After five days of bidding, the government of India closed that nation’s largest sale of wireless spectrum to date, garnering total proceeds of US$9.87 billion for 2,200 MHz of available frequencies in the 700-900 MHz, 1800 MHz, 2.1 GHz, 2.3 GHz and 2.5 GHz bands.  Provisional results of the auction, which ended last Thursday, show that the bid total fell far short of the government’s goal of U.S. $84 billion and that half of the available spectrum, including all available channels in the 700 MHz and 900 MHz bands, went unsold.  However, for each of the seven participants—Vodafone India, Bharti Airtel, Reliance Jio, Idea Cellular, Reliance Communications, Tata Teleservices, and Aircel—the auction proved to be a success insofar as each carrier gained access to airwaves that will enable them to enhance or expand fourth-generation wireless coverage.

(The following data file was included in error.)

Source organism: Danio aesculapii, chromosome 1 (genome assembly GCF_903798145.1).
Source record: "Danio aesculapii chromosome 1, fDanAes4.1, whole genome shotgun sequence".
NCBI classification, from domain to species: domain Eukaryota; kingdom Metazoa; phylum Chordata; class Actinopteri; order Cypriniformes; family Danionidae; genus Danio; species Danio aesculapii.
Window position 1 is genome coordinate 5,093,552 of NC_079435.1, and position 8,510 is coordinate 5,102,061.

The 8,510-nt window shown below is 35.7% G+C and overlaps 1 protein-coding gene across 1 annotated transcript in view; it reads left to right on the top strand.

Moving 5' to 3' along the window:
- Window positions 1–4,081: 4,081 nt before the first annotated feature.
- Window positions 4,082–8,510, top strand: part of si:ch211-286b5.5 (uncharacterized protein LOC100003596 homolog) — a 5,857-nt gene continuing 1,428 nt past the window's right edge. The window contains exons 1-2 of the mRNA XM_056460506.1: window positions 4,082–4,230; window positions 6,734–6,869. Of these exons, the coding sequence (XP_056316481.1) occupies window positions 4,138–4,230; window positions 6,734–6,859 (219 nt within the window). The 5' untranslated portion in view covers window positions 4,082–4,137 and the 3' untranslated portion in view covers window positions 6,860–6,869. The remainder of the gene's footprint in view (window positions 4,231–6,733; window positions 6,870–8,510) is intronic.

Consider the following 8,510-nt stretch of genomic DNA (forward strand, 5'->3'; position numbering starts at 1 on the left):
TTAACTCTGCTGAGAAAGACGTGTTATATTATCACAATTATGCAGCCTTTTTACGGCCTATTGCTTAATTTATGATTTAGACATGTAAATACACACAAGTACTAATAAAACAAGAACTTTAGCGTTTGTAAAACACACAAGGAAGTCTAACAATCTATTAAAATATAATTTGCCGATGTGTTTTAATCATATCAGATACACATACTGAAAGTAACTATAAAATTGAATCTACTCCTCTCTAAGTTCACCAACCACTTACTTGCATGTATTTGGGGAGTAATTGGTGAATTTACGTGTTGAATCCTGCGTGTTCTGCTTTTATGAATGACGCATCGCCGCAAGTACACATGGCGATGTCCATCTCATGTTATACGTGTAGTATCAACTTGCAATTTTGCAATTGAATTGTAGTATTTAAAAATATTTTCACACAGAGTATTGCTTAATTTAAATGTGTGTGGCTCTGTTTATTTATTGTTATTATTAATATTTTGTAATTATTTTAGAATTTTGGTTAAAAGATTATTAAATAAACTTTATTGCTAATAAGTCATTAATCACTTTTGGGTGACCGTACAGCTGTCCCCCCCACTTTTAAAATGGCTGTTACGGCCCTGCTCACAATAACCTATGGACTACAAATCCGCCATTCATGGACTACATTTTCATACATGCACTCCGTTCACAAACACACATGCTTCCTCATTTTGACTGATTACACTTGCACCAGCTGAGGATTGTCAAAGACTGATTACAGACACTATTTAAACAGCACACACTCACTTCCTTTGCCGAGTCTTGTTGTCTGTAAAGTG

Vodafone, the top spender with total bids of US$3 billion, acquired channels in the 1800 MHz, 2.1 GHz and 2.5 GHz bands which, in the words of a company spokesman, “significantly enhances the coverage, capacity and speed of [Vodafone’s] 4g data services in its key [telecom] circles.”  Indian market leader Bharti Airtel posted $2.3 billion in winning bids for spectrum in the 1800 MHz, 2.1 GHz and 2.3 GHz bands, while Idea Cellular—India’s third-ranked wireless carrier—bid $1.92 billion for an additional 349.2 MHz of spectrum in the 1800 MHz, 2.1 GHz, 2.3 GHz and 2.5 GHz bands. 

Upstart carrier Reliance Jio, meanwhile, paid US$2.05 billion for an additional 259 MHz allotment, which a spokesman said would “[expand] our footprint, thereby significantly enhancing capacity of our all IP data . . . network.”  Collectively, the winners will be required to submit US$4.78 billion in upfront payments and remit the remaining balance of their bids in installments.